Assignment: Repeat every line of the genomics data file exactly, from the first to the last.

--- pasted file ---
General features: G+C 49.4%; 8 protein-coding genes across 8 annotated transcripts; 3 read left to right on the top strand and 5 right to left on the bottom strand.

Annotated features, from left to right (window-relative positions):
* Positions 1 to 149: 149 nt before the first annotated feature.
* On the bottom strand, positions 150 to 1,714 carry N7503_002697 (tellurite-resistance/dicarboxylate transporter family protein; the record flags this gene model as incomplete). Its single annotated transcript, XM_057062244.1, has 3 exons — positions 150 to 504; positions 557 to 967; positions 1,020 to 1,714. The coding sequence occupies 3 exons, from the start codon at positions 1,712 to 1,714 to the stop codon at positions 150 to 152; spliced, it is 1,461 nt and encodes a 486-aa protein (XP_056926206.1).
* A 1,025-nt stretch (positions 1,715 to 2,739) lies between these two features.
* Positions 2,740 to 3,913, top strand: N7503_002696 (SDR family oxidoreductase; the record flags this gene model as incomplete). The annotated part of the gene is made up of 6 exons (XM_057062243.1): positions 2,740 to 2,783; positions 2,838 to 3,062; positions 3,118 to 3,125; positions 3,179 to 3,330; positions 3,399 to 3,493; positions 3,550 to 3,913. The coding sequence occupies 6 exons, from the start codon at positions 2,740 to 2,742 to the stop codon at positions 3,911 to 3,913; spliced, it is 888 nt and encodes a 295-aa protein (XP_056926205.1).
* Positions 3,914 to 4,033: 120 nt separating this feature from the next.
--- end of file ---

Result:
General features: G+C 49.4%; 8 protein-coding genes across 8 annotated transcripts; 3 read left to right on the top strand and 5 right to left on the bottom strand.

Annotated features, from left to right (window-relative positions):
* Positions 1 to 149: 149 nt before the first annotated feature.
* On the bottom strand, positions 150 to 1,714 carry N7503_002697 (tellurite-resistance/dicarboxylate transporter family protein; the record flags this gene model as incomplete). Its single annotated transcript, XM_057062244.1, has 3 exons — positions 150 to 504; positions 557 to 967; positions 1,020 to 1,714. The coding sequence occupies 3 exons, from the start codon at positions 1,712 to 1,714 to the stop codon at positions 150 to 152; spliced, it is 1,461 nt and encodes a 486-aa protein (XP_056926206.1).
* A 1,025-nt stretch (positions 1,715 to 2,739) lies between these two features.
* Positions 2,740 to 3,913, top strand: N7503_002696 (SDR family oxidoreductase; the record flags this gene model as incomplete). The annotated part of the gene is made up of 6 exons (XM_057062243.1): positions 2,740 to 2,783; positions 2,838 to 3,062; positions 3,118 to 3,125; positions 3,179 to 3,330; positions 3,399 to 3,493; positions 3,550 to 3,913. The coding sequence occupies 6 exons, from the start codon at positions 2,740 to 2,742 to the stop codon at positions 3,911 to 3,913; spliced, it is 888 nt and encodes a 295-aa protein (XP_056926205.1).
* Positions 3,914 to 4,033: 120 nt separating this feature from the next.